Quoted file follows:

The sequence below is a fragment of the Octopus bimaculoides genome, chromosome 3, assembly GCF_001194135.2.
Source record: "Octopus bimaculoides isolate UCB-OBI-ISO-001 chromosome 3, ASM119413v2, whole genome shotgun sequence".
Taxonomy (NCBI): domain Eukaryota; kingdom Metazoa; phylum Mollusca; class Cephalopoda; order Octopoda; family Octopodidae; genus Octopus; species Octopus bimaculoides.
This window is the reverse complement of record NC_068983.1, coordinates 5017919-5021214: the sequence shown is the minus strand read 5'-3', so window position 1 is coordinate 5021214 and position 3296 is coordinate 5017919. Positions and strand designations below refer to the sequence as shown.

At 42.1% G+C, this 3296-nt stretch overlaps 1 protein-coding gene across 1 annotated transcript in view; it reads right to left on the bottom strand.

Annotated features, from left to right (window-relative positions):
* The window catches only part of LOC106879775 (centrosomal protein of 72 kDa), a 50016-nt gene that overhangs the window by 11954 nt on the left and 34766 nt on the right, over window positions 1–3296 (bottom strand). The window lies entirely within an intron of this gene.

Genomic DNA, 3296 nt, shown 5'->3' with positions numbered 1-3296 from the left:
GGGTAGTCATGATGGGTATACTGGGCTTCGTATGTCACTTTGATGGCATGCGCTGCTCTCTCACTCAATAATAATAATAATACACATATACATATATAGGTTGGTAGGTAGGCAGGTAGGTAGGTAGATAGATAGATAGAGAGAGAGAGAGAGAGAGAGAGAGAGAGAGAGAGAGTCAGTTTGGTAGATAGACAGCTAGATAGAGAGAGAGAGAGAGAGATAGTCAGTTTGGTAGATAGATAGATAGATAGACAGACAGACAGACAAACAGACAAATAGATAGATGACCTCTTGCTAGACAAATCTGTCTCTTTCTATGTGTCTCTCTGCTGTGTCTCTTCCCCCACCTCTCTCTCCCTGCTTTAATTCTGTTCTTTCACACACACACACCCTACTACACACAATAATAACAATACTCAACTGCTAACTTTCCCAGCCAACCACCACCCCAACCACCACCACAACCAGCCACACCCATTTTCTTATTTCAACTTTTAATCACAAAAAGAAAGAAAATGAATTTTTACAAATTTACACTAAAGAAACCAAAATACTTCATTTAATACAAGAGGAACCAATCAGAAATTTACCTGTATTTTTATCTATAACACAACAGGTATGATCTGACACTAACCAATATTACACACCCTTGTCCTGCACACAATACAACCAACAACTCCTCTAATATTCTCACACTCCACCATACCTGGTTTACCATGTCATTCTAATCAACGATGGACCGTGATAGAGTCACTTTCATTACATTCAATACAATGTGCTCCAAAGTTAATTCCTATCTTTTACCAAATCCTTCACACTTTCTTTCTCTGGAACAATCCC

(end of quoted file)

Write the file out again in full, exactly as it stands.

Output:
The sequence below is a fragment of the Octopus bimaculoides genome, chromosome 3, assembly GCF_001194135.2.
Source record: "Octopus bimaculoides isolate UCB-OBI-ISO-001 chromosome 3, ASM119413v2, whole genome shotgun sequence".
Taxonomy (NCBI): domain Eukaryota; kingdom Metazoa; phylum Mollusca; class Cephalopoda; order Octopoda; family Octopodidae; genus Octopus; species Octopus bimaculoides.
This window is the reverse complement of record NC_068983.1, coordinates 5017919-5021214: the sequence shown is the minus strand read 5'-3', so window position 1 is coordinate 5021214 and position 3296 is coordinate 5017919. Positions and strand designations below refer to the sequence as shown.

At 42.1% G+C, this 3296-nt stretch overlaps 1 protein-coding gene across 1 annotated transcript in view; it reads right to left on the bottom strand.

Annotated features, from left to right (window-relative positions):
* The window catches only part of LOC106879775 (centrosomal protein of 72 kDa), a 50016-nt gene that overhangs the window by 11954 nt on the left and 34766 nt on the right, over window positions 1–3296 (bottom strand). The window lies entirely within an intron of this gene.

Genomic DNA, 3296 nt, shown 5'->3' with positions numbered 1-3296 from the left:
GGGTAGTCATGATGGGTATACTGGGCTTCGTATGTCACTTTGATGGCATGCGCTGCTCTCTCACTCAATAATAATAATAATACACATATACATATATAGGTTGGTAGGTAGGCAGGTAGGTAGGTAGATAGATAGATAGAGAGAGAGAGAGAGAGAGAGAGAGAGAGAGAGAGAGTCAGTTTGGTAGATAGACAGCTAGATAGAGAGAGAGAGAGAGAGATAGTCAGTTTGGTAGATAGATAGATAGATAGACAGACAGACAGACAAACAGACAAATAGATAGATGACCTCTTGCTAGACAAATCTGTCTCTTTCTATGTGTCTCTCTGCTGTGTCTCTTCCCCCACCTCTCTCTCCCTGCTTTAATTCTGTTCTTTCACACACACACACCCTACTACACACAATAATAACAATACTCAACTGCTAACTTTCCCAGCCAACCACCACCCCAACCACCACCACAACCAGCCACACCCATTTTCTTATTTCAACTTTTAATCACAAAAAGAAAGAAAATGAATTTTTACAAATTTACACTAAAGAAACCAAAATACTTCATTTAATACAAGAGGAACCAATCAGAAATTTACCTGTATTTTTATCTATAACACAACAGGTATGATCTGACACTAACCAATATTACACACCCTTGTCCTGCACACAATACAACCAACAACTCCTCTAATATTCTCACACTCCACCATACCTGGTTTACCATGTCATTCTAATCAACGATGGACCGTGATAGAGTCACTTTCATTACATTCAATACAATGTGCTCCAAAGTTAATTCCTATCTTTTACCAAATCCTTCACACTTTCTTTCTCTGGAACAATCCC